The founder and Chancellor of Afe Babalola University Ado-Ekiti (ABUAD) Aare Afe Babalola has warned school owners against investing in education to make profit.
Even if they do make profit, Babalola said it should be invested into making the school even better.
The renowned lawyer spoke yesterday while addressing school owners at the 12th International Conference of the National Association of Proprietors of Private Schools (NAPPS) hosted by his university.
Babalola said his experience in running ABUAD had taught him that education was a social service.
In his speech titled: “Towards an Effective and Efficient Quality and Functional Education in Nigeria in the 21th Century”, Babalola said: “From the beginning, the purpose of education was impartation of knowledge and acquisition of quality education. It was not for profit-making as it is known and practiced in some quarters today.
“I have said it in many fora that education is an expensive and non-rewarding enterprise designed to develop one’s community and raise future leaders and indeed, a new generation of leaders and leave the society better than we met it. For the sake of emphasis, it is not a profit-making venture. My experience these nine years of running ABUAD permits me the latitude to advise those who think they can make money by running a university to look into some other directions as they are not likely to make money by running a university.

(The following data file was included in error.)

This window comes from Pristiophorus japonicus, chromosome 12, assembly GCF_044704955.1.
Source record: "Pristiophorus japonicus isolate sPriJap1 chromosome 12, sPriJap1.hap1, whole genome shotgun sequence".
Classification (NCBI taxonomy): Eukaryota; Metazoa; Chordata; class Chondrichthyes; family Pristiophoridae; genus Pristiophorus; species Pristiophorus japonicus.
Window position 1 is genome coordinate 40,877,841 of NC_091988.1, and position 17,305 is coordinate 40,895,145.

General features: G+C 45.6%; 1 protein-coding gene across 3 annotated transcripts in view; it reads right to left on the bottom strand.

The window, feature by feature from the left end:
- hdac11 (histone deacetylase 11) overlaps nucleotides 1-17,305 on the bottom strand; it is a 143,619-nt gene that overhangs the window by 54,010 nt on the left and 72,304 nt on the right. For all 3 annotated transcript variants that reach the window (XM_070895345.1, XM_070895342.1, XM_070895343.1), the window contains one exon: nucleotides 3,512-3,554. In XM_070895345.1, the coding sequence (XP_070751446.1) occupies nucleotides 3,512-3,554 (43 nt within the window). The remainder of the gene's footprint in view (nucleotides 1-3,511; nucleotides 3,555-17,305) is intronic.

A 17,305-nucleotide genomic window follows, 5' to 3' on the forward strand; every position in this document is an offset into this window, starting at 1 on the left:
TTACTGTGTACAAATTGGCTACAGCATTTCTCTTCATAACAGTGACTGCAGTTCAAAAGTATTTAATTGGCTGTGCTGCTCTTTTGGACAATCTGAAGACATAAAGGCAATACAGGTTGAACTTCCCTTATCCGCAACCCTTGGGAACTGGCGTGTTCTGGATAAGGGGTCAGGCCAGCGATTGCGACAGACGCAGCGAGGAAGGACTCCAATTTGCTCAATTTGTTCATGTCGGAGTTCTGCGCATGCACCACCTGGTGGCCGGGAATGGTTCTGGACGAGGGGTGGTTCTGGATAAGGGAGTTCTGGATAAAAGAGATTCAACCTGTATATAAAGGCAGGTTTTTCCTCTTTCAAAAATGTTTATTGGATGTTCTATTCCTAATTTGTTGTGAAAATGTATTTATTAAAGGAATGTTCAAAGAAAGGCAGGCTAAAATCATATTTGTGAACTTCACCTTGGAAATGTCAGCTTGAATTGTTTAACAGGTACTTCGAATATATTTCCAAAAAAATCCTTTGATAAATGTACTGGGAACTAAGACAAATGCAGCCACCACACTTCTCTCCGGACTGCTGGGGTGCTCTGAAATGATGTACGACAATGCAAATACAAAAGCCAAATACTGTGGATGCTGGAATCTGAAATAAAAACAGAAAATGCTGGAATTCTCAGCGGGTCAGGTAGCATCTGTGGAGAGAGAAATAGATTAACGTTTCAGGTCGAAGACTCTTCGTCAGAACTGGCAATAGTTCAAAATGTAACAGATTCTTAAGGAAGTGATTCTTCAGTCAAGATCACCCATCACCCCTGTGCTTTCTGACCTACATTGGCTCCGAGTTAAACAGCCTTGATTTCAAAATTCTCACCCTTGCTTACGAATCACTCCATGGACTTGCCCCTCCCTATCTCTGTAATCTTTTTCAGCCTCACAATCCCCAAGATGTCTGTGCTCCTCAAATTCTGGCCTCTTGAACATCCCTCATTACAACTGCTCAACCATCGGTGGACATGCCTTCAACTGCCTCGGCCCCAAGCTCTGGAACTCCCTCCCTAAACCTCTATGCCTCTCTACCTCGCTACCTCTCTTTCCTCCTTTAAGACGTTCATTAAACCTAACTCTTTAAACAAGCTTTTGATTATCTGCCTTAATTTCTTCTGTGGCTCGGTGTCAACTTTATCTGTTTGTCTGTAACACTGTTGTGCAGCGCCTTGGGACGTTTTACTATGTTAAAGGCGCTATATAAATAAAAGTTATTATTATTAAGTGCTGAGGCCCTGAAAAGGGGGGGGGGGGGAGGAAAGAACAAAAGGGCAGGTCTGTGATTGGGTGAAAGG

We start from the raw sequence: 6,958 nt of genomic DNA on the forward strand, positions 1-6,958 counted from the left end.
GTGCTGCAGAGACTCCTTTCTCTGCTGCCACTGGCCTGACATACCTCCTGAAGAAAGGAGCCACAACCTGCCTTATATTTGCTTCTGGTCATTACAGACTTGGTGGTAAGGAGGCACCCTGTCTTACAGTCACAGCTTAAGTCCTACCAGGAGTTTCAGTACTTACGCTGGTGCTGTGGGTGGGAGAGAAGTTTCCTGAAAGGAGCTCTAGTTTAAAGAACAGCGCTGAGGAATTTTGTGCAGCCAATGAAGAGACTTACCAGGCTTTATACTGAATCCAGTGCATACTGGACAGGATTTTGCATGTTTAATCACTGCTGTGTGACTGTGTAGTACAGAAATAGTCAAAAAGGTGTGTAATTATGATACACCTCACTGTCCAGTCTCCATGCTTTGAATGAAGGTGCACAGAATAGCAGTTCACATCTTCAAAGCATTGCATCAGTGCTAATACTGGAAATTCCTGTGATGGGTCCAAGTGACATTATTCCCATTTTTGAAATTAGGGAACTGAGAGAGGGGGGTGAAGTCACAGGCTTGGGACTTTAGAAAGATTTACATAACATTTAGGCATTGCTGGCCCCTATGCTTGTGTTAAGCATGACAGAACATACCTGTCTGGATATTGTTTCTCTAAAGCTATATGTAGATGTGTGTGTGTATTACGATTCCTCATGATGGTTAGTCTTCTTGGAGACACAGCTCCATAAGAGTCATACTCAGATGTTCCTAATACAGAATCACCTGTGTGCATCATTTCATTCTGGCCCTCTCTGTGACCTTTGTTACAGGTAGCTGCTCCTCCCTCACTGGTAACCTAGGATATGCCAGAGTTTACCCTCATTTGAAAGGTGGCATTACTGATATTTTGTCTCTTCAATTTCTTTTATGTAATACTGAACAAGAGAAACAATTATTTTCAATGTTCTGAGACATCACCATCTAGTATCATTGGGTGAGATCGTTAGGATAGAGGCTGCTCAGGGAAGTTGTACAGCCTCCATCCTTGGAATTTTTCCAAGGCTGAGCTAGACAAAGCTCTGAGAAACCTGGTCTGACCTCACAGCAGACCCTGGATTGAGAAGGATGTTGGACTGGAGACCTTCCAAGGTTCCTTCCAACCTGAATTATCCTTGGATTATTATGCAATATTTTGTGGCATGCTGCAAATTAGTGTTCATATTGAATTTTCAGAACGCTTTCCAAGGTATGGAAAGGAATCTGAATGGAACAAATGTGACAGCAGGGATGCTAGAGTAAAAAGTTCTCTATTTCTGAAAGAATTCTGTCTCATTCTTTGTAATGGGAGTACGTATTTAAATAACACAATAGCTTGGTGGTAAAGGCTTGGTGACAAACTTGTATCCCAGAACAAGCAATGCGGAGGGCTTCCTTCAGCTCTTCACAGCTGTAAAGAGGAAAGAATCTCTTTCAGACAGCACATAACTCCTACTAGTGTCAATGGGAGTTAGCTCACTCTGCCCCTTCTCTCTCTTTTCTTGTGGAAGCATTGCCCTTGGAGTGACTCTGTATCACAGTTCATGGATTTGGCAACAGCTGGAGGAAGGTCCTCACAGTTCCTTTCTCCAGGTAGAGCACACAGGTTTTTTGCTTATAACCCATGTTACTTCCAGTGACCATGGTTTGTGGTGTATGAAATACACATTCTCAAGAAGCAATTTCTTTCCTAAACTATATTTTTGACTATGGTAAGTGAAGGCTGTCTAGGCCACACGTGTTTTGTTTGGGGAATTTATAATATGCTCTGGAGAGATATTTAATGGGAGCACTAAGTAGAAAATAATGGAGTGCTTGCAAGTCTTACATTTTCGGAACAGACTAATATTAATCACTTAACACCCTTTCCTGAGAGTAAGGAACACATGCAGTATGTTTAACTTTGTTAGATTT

“In conclusion, ladies and gentlemen, no one should think of breaking even in the first few years after the commencement of an educational institution, but if the standard is high, people will definitely patronise you and perhaps you may make some money, which of course must be ploughed back into the school for better and greater efficiency.”
Babalola advised the school owners to make the proper investments in transforming their schools into quality learning spaces.
Giving the attributes of good schools, he said they should possess adequate physical learning areas equipped with well-stocked libraries, laboratories, ICT, and other modern facilities; and staffed by qualified and experienced teachers.
He advised proprietors to collaborate in owning schools rather than bearing the cost alone. He also called for government funding of private education through the Public Private Partnership (PPP) model.
“Your goal should be to establish top-rate primary and secondary schools and not mere local ones. I appeal to the different levels of government to accord due recognition to quality private schools by supporting them financially,” he said.